“Photography is truth. The cinema is truth twenty-four times per second.”
–Jean-Luc Goddard, Lettres Francaises, 31 January 1963
For this course, we will read and analyze several nineteenth-century novels, approaching each from a variety of critical perspectives. We will also view one or more film adaptations of each novel and analyze aspects of these films and their relation to the novels in the context of current film adaptation theory. Texts and film adaptations may include Pride and Prejudice and/or Emma; Jane Eyre and/or Wuthering Heights; Vanity Fair; Far from the Madding Crowd and/or The Mayor of Casterbridge [adaptation The Claim]; and Great Expectations and/or David Copperfield and/or Bleak House.
Other requirements: Weekly responses, panel presentation, a midterm, a final, and a documented analytical essay of 10-12 pp.
Seminar in Modern Literature: James Joyce
Professor Nicholas Miller
"We are still learning to be Joyce’s contemporaries,” wrote Richard Ellmann at the beginning of his biography of James Joyce. This course will explore the often surprising ways in which this statement continues to be true 75 years after the great Irish writer’s death. Though Joyce lived and wrote in a historical, cultural, political, and literary landscape profoundly different from our own, his works continue to set a high bar for qualities that remain current, not to mention urgently relevant, in our own lives—among them a capacity for joyous and generous humor, an appetite for experimental daring, and a deep, capacious humanity.
In the course of the semester, we will read everything Joyce wrote, with the exception of Finnegans Wake (which, time permitting, may make an appearance in some end-of-term excerpts). Well over half of the course will be devoted to reading and enjoying a single work, Joyce’s greatest and most challenging novel, Ulysses. As our explorations will demonstrate, the best way to understand Joyce is to enjoy him; students will therefore be strongly encouraged to prioritize their own genuine curiosity and terms of personal engagement over “academic” mastery. Seminar participants can expect challenging (but highly pleasurable) readings, lively discussions, one major oral presentation, digital annotation/journaling assignments, and a seminar paper.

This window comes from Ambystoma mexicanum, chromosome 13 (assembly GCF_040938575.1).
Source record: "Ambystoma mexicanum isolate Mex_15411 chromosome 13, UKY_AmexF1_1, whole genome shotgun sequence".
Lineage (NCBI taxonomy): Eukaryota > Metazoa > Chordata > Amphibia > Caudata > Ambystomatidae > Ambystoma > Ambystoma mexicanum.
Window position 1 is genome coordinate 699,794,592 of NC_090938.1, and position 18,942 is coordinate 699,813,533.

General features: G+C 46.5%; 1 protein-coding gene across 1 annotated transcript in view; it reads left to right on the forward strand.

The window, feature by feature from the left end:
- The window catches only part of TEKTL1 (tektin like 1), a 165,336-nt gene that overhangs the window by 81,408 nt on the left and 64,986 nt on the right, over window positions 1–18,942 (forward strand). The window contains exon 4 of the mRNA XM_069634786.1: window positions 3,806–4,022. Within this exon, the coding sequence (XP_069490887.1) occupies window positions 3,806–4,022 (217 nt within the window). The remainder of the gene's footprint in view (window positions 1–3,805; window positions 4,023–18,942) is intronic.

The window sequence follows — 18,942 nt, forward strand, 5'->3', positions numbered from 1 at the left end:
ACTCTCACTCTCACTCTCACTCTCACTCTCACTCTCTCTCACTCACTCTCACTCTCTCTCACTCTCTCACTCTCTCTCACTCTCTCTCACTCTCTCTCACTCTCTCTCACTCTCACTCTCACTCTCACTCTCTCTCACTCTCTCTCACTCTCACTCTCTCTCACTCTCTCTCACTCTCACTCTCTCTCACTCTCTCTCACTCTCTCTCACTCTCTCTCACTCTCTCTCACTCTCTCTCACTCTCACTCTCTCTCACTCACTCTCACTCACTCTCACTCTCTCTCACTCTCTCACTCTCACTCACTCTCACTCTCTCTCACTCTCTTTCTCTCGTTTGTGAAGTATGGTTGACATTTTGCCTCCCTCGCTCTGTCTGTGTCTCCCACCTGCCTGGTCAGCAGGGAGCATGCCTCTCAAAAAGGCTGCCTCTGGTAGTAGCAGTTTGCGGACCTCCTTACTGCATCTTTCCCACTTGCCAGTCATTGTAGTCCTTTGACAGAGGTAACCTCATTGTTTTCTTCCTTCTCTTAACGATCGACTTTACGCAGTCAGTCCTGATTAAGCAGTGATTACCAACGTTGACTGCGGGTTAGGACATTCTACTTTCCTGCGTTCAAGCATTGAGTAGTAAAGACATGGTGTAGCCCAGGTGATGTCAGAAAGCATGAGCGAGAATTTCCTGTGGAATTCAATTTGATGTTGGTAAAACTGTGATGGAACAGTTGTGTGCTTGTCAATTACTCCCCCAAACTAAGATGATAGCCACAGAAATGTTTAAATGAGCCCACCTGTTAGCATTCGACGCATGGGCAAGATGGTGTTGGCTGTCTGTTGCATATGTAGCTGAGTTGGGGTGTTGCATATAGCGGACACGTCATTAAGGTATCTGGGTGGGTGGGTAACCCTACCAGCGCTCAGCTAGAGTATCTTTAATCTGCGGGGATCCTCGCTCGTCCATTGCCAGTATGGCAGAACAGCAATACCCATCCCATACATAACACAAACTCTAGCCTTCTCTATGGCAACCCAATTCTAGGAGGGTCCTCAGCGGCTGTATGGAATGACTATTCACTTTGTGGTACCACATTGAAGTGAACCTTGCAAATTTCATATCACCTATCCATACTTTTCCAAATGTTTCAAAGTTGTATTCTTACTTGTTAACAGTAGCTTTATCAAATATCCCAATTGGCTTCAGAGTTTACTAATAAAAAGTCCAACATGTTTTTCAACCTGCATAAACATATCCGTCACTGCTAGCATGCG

England Swings: The Literature, Film, and Culture of England in the 1960s
Professor Mark Osteen
By invitation only
“You say you want a revolution; well, you know, we all want to change the world.” So sang John Lennon in 1968. But in fact the revolution started back in the 1950s with John Osborne’s play Look Back in Anger. That play launched the Angry Young Man movement in British theater, and in so doing cracked open the door to the 1960s and sex, drugs, and rock ‘n’ roll. The Free Cinema movement, the British film New Wave, and the British Invasion in music soon made England (and America) rock. We’ll begin with Osborne’s play and the working-class writers and filmmakers who followed him, including Alan Sillitoe (Saturday Night and Sunday Morning), Lindsay Anderson (This Sporting life, if. . . ., O Lucky Man!), Tony Richardson (The Loneliness of the Long Distance Runner) and John Schlesinger (Billy Liar, A Kind of Loving). We’ll investigate the consequences of the sexual revolution in works by women (A Taste of Honey, The L-Shaped Room), and explore the parallels and differences between the 1960s and the 1860s (Fowles’s The French Lieutenant’s Woman and its film adaptation). We’ll howl at the antic comedies of Richard Lester (A Hard Day’s Night, The Knack), tremble at the provocative plays and films of Joseph Losey and Harold Pinter, and raise our eyebrows at the extraordinary experimental fictions of B. S. Johnson. Finally, we’ll examine the backlash against youth culture in works such as A Clockwork Orange and the poems of Philip Larkin. Add to this incendiary mix the earthshaking music of the Beatles, the Rolling Stones, the Kinks, the Who, the Yardbirds and other groups, and, friends, you’ve got yourself a revolution. You know it’s gonna be all right!
Students will write a research paper, deliver an oral presentation, and share some of the most vibrant literature, film and music of the past century. And, of course, students in this class will also plan, prepare, cook and sing for the 2016 English Department feast.